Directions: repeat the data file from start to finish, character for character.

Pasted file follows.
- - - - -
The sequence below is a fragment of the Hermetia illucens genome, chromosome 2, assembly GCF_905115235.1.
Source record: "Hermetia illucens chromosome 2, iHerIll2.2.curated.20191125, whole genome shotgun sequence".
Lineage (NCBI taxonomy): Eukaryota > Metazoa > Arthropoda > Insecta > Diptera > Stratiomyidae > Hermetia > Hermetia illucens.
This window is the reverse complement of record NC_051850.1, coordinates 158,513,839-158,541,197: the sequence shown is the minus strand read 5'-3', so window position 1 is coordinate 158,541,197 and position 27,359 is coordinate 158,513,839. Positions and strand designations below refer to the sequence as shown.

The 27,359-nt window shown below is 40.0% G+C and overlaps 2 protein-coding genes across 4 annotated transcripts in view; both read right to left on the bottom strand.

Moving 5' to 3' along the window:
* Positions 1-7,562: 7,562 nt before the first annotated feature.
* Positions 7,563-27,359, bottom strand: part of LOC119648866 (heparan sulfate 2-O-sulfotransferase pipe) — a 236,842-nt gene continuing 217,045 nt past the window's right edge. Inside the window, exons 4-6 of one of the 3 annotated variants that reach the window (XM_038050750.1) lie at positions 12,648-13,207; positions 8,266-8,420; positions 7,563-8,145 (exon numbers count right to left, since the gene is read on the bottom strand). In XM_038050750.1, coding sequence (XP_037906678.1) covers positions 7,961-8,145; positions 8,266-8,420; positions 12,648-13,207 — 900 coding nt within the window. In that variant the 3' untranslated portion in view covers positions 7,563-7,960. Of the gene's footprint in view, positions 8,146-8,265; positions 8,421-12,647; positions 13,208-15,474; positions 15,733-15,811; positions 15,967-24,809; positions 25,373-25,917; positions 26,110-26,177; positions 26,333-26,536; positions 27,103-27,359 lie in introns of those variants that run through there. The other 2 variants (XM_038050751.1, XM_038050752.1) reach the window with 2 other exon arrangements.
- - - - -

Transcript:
The sequence below is a fragment of the Hermetia illucens genome, chromosome 2, assembly GCF_905115235.1.
Source record: "Hermetia illucens chromosome 2, iHerIll2.2.curated.20191125, whole genome shotgun sequence".
Lineage (NCBI taxonomy): Eukaryota > Metazoa > Arthropoda > Insecta > Diptera > Stratiomyidae > Hermetia > Hermetia illucens.
This window is the reverse complement of record NC_051850.1, coordinates 158,513,839-158,541,197: the sequence shown is the minus strand read 5'-3', so window position 1 is coordinate 158,541,197 and position 27,359 is coordinate 158,513,839. Positions and strand designations below refer to the sequence as shown.

The 27,359-nt window shown below is 40.0% G+C and overlaps 2 protein-coding genes across 4 annotated transcripts in view; both read right to left on the bottom strand.

Moving 5' to 3' along the window:
* Positions 1-7,562: 7,562 nt before the first annotated feature.
* Positions 7,563-27,359, bottom strand: part of LOC119648866 (heparan sulfate 2-O-sulfotransferase pipe) — a 236,842-nt gene continuing 217,045 nt past the window's right edge. Inside the window, exons 4-6 of one of the 3 annotated variants that reach the window (XM_038050750.1) lie at positions 12,648-13,207; positions 8,266-8,420; positions 7,563-8,145 (exon numbers count right to left, since the gene is read on the bottom strand). In XM_038050750.1, coding sequence (XP_037906678.1) covers positions 7,961-8,145; positions 8,266-8,420; positions 12,648-13,207 — 900 coding nt within the window. In that variant the 3' untranslated portion in view covers positions 7,563-7,960. Of the gene's footprint in view, positions 8,146-8,265; positions 8,421-12,647; positions 13,208-15,474; positions 15,733-15,811; positions 15,967-24,809; positions 25,373-25,917; positions 26,110-26,177; positions 26,333-26,536; positions 27,103-27,359 lie in introns of those variants that run through there. The other 2 variants (XM_038050751.1, XM_038050752.1) reach the window with 2 other exon arrangements.